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The painter, illustrator, and printmaker Max Liebermann (1847-1935) was a leader of the modern movement in art in Germany. Initially working in a realist style, Liebermann was integral to introducing impressionism to his home country. In 1898 he founded the Berlin Secession, a collective of progressive artists. He served as the organization's president for over ten years, before resigning due to controversies resulting from his reluctance to include young Expressionists. Liebermann also held the Presidency of the Prussian Academy of Art between 1920 and 1932, when, as a Jewish artist, Nazi persecution forced his resignation. Though he had been a leading figure in German art, the Nazis removed his work from the country's museums and he died ostracized in February of 1935.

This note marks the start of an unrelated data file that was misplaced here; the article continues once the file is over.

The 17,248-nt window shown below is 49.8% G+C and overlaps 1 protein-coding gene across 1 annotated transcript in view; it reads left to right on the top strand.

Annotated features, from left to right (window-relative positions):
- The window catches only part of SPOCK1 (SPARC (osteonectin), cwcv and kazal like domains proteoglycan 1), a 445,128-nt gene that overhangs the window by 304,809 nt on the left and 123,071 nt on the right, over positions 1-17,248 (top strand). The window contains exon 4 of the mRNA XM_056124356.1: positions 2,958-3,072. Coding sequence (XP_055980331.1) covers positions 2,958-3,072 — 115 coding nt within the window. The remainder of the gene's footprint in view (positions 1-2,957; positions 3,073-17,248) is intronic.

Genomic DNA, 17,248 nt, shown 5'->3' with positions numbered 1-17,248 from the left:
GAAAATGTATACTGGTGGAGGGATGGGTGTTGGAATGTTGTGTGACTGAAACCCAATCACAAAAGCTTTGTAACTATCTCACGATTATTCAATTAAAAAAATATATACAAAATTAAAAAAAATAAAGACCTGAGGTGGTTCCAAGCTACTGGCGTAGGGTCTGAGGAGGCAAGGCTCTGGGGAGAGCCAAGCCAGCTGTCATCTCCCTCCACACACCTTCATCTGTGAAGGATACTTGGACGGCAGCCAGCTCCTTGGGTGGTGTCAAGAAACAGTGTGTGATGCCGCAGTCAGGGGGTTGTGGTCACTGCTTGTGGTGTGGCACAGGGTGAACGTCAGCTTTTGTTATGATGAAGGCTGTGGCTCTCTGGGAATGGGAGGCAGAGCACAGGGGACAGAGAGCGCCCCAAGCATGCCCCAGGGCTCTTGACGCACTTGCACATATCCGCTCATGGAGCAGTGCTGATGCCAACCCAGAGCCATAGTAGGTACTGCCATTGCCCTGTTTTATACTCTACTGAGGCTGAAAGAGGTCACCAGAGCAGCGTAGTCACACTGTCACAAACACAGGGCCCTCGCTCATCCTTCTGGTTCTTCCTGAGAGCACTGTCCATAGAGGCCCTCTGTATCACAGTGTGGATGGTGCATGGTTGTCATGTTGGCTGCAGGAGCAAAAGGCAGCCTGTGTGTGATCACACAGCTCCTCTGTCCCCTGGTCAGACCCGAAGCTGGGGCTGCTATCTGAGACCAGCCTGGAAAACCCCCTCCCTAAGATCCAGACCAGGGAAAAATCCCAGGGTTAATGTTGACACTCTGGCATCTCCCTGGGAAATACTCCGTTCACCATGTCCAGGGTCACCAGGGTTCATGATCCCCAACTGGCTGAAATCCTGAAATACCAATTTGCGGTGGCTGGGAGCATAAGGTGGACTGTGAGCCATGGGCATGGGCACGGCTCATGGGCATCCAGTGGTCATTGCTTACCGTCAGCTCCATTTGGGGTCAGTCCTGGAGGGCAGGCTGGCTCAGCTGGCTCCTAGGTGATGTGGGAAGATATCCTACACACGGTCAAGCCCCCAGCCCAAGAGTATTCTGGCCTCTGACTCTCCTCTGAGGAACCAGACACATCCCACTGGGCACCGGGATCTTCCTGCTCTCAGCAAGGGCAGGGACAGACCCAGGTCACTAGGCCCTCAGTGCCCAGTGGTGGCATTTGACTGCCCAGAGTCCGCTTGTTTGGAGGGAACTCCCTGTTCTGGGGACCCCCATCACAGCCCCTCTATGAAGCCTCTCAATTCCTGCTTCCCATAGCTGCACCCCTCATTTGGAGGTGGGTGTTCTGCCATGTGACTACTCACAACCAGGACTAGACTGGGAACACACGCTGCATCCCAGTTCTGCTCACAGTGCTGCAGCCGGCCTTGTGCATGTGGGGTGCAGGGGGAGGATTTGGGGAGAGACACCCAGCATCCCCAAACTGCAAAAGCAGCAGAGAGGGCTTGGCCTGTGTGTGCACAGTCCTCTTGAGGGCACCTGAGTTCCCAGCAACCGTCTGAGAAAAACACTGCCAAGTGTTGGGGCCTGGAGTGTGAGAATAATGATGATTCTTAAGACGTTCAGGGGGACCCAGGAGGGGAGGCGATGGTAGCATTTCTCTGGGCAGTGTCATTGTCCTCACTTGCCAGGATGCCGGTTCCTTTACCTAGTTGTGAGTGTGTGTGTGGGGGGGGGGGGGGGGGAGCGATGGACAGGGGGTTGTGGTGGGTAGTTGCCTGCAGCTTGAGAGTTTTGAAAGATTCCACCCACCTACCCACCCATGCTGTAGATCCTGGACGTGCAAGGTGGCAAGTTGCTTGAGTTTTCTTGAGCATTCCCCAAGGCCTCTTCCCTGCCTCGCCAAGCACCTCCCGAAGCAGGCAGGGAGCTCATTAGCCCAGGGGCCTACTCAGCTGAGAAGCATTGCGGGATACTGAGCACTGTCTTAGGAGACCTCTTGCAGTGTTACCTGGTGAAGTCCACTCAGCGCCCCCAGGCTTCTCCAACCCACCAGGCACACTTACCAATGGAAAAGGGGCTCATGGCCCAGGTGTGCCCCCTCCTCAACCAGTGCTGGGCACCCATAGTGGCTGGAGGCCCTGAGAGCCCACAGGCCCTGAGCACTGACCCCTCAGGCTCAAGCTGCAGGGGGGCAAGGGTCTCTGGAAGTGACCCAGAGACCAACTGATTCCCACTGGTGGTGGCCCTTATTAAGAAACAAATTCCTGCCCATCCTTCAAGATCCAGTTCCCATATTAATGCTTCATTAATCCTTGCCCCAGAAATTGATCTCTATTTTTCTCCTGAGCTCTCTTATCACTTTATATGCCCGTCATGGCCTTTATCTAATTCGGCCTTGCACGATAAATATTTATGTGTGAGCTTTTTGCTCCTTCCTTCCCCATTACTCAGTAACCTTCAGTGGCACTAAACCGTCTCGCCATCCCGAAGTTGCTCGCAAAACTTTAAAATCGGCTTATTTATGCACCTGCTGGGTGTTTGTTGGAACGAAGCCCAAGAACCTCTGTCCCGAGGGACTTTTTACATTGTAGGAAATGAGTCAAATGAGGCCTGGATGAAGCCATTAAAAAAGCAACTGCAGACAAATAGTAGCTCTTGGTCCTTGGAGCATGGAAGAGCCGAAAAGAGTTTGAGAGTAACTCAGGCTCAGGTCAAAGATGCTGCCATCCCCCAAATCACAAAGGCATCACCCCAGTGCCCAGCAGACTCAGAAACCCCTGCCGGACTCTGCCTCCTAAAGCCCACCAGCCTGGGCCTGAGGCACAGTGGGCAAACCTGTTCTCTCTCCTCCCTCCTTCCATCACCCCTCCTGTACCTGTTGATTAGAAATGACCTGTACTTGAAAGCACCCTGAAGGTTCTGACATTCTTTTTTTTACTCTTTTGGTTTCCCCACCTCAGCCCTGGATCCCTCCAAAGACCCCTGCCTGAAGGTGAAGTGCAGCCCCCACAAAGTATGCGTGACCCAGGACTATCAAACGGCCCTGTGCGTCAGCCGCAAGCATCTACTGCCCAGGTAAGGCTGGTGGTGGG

A letter from Max Liebermann to Louis Rittenberg, November 1, 1932
In this letter to Louis Rittenberg (1892-1962), a writer and editor of numerous Jewish publications, Liebermann responds to inflammatory comments about Judaism and assimilation made by the playwright George Bernard Shaw in the October 12, 1932 issue of the Literary Digest.